The price a business charges needs to take account, and be consistent with the strategic objectives of the business.
For example, it may be that the objective is to position the business as the highest quality provider – in this case, a high price would be used to signal high quality to the consumer. Exclusive designer fashion labels and luxury holiday businesses apply this strategy.
At the other end of the pricing scale, a business that positions itself as a low-cost or discount provider will look to set prices that are lower or as low as any rival. The strategy is to gain competitive advantage by offering the lowest prices (not just in the short-term). The battles in the discount supermarket and low-cost airline markets are great examples of this strategy in action.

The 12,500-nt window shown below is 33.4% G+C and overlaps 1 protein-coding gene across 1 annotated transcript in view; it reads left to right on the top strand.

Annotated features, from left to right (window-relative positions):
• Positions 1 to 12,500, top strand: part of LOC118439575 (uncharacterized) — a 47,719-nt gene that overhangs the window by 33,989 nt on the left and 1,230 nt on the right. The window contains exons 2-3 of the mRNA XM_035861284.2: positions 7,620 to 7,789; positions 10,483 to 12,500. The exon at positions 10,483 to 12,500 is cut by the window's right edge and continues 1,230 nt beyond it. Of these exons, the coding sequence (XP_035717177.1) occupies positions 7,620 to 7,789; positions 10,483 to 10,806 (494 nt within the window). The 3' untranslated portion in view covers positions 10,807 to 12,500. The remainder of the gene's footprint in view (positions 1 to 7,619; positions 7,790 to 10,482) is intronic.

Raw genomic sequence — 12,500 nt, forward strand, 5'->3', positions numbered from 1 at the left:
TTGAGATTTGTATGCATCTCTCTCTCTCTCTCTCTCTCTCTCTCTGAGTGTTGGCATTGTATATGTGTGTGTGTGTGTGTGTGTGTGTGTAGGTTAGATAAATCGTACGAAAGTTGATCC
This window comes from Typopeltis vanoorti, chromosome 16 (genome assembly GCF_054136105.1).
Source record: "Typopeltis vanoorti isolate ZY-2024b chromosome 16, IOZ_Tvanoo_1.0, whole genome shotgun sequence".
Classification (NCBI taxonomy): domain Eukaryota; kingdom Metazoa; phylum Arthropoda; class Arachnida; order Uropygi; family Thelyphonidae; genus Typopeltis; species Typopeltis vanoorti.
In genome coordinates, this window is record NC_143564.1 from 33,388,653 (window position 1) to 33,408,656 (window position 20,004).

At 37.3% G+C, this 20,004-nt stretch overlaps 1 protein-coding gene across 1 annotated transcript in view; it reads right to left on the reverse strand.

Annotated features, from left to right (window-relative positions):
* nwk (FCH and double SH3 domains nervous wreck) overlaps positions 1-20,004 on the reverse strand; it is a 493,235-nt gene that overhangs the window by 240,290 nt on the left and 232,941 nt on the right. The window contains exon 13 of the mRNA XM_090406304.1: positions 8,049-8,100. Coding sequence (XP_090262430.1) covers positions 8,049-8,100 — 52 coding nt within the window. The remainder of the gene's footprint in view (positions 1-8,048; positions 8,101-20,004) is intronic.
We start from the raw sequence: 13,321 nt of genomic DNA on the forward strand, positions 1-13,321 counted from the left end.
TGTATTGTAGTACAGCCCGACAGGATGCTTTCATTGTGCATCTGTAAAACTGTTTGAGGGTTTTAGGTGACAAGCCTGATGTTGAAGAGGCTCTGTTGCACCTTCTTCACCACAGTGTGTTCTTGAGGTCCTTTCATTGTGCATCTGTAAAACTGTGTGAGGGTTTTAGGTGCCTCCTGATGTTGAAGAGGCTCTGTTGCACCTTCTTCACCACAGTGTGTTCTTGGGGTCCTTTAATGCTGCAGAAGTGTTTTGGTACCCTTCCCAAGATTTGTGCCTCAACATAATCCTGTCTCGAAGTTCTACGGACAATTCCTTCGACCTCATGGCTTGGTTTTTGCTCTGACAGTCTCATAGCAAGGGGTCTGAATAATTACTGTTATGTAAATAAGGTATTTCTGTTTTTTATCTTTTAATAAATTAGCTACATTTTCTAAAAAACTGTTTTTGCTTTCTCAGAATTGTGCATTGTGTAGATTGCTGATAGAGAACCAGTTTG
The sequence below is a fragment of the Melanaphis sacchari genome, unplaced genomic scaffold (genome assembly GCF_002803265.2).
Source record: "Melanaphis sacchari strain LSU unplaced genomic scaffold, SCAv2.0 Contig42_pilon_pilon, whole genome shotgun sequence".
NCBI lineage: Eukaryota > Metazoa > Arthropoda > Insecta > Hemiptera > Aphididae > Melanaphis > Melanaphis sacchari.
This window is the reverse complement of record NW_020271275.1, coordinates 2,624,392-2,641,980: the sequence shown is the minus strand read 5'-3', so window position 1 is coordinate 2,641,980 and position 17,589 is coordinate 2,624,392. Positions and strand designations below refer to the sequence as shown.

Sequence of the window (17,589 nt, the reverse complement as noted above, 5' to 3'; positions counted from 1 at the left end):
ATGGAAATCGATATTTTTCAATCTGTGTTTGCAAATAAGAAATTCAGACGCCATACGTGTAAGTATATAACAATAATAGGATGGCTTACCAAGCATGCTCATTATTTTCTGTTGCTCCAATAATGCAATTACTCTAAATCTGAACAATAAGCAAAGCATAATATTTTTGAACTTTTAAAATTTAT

In general, a business tries to set a price which:
Maximises profits and the return on assets or investment: the selling price achieved for a product directly affects the gross profit margin made on each sale
Maximises the sales revenue: sales revenue is the total amount of money made from sales and is the price of the product multiplied by the number of sales
For a new business with a new product setting a price can be difficult to do because it has no experience of what customers are prepared to pay. Market research can help identify competitor prices, but the ultimate "proof of the pudding" is starting to sell at a particular price to see what happens.
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